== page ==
36774 Private Harry Dean Cheshire Regiment
Born 1897 in Winsford, Cheshire
Lived at 100 / 74 Wharton Road, Winsford
Killed in action 17 February 1917 aged 19 in France or Belgium
Buried in Berks Cemetery Extension, Hainaut. ref I.O.II
Harry Dean was the only son of Arthur Dean and Annie Matilda Cartwright, who had married on 18 October 1896 at Christ Church, Wharton, Cheshire. Arthur was a joiner, and the couple set up home on Wharton Road in Winsford.
By the time of the 1911 census he was working in the salt industry as a joiner and Annie was running a drapery business from home. Though the street number was different from the one given in 1901, the neighbours were in the same position; it appears that the street had been renumbered. Harry, aged 14, was still at school.
After he left school Harry trained to be a toolmaker for fustian cutting. Fustian was a heavy woven fabric usually made from cotton, often used for working men’s clothing.
One of the key tasks in its’ manufacture was cutting; this involved using a fustian cutting knife – usually about 50cm long, with the last 10cm or so sharpened to a blade on the top edge. It was this type of tool that Harry would have made in his work. Fustian cutting was common in the area, being on the fringes of the Lancashire cotton region.
Harry presented himself at the recruiting office in Winsford on 14 January 1916, before conscription so he was a volunteer. Conscription was initially introduced on 2 March 1916 for men aged 18-41, except those who were widowed with children, and ministers of religion. He was still living at Wharton Road, and because he wasn’t old enough to fight overseas, was accepted for ‘Field service at Home’. This would give the army chance to train him in the UK before his 19th birthday, when he would be old enough to go overseas. He was described as 5’6½” tall with a 35½” chest and no distinctive marks.
He was appointed to the 3rd Cheshire Regiment on 11 April 1916 – Harry had now become 36774, Private Harry Dean. It wasn’t until 26 September that he embarked at Southampton arriving at Le Havre the following day and posted from No.4 Infantry Base Depot to join 13th Battalion at Rouen on 28 September. On 8 December he was posted to 10th Battalion in the field, and joined that battalion on 10 December. At that point the battalion was in trenches (New Sector) with headquarters based at Despierre Farm.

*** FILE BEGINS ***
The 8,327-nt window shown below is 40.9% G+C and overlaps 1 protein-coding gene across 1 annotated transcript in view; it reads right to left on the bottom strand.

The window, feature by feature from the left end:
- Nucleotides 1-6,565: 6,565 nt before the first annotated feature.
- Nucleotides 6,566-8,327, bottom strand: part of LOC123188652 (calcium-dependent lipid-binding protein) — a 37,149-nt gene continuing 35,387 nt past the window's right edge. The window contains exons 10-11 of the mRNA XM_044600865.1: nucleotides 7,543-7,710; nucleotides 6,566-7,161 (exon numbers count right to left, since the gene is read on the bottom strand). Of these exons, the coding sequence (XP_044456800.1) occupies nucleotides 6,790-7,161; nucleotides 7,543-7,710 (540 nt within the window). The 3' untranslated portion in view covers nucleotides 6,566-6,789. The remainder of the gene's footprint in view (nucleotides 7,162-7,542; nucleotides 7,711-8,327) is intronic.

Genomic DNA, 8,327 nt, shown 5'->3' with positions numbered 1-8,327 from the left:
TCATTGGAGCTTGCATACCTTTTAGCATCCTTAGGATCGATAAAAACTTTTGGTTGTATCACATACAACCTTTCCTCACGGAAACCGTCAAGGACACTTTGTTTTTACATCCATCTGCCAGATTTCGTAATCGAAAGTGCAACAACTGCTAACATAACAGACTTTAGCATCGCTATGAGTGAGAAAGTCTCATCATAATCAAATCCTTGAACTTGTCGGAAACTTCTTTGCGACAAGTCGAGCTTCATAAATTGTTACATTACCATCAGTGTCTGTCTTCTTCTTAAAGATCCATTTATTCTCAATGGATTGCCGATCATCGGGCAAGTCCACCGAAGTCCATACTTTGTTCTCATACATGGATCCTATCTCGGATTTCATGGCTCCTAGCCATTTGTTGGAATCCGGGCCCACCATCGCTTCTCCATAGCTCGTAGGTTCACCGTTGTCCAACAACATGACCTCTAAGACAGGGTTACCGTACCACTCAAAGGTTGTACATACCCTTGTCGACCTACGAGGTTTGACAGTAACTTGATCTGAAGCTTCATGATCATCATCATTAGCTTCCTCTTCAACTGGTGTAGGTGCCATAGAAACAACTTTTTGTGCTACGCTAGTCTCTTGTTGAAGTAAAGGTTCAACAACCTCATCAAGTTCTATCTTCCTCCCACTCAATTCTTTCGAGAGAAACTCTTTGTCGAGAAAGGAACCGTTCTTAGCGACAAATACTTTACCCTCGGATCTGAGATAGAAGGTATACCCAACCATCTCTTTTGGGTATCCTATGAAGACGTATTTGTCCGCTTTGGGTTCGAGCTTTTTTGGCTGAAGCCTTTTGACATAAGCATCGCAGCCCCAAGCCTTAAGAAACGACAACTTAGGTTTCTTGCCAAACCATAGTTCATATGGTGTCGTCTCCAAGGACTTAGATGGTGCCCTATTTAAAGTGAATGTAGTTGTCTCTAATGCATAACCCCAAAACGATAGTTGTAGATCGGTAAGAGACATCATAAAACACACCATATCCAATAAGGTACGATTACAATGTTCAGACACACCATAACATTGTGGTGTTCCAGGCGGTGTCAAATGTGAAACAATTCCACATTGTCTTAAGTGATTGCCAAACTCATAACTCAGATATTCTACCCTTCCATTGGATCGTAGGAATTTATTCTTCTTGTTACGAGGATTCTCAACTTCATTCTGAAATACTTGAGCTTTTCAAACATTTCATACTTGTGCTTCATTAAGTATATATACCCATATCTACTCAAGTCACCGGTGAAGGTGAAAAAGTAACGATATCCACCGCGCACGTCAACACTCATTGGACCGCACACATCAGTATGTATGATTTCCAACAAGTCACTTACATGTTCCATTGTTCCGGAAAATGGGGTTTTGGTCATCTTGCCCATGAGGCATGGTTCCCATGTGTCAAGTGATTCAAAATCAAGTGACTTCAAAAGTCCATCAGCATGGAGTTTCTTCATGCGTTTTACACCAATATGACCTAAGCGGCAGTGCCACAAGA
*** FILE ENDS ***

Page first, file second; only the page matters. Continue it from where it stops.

After being relieved on 13 December they moved back into a support role at Le Bizet, returning to the trenches on 20 December. After three quiet days in the trenches, 23 and 24 December brought considerable activity by hostile trench mortar, resulting in one casualty. 25 December, Harry’s last Christmas Day, passed with nothing more than ‘Situation normal’ recorded in the war diary. The following day the battalion was relieved and went back into reserve at Pont de Nieppe. After a brief period of time in the trenches in early January, the battalion returned to Nieppe on 18 January for a training period lasting until the end of the month. They then moved to Regina Camp for four days training under Company Arrangements.
After another couple of periods on the front line and back in reserve the battalion was back on the front line preparing for attack. 15 February was described as quiet, whilst on 16th the war diary reported ‘In the line. Howitzers. 60 pounders. 18 pounders. 9.45 TM (Trench Mortar) & 2inch TM bombarded the enemy’s wire and front line from 9am to 4pm continuously.’
A 60 pounder was a 5” heavy field gun which was designed to be pulled by horses, or mechanical traction.
It was introduced at the beginning of the century and used throughout the war.
17 February was described in the war diary as Meanee Day; one officer and 65 other ranks successfully raided the enemy trenches north of Factory Farm, inflicting heavy casualties. Dugouts were bombed, bomb dumps and trench material destroyed and ten prisoners taken (eight of those caught by their own machine gun fire). It was amidst this fierce attack that young Harry lost his life.
Harry Dean was still nineteen years old when he died. He was buried in the Berks Cemetery Extension at Hainaut, alongside sixteen other soldiers from his regiment killed on the same day. Harry’s war gratuity payment of £3 was paid to his father, who would also have been issued with Harry’s medals – the British War Medal and the Victory Medal. Harry’s mother also died early in 1917, aged 45, leaving his father the only surviving member of the family. He remarried in 1919, continued to live in Wharton Road, and died in 1940.
Acknowledgments: Image of 60 pounder in public domain. Image of the Fustian tool courtesy of John Birchall themeister.co.uk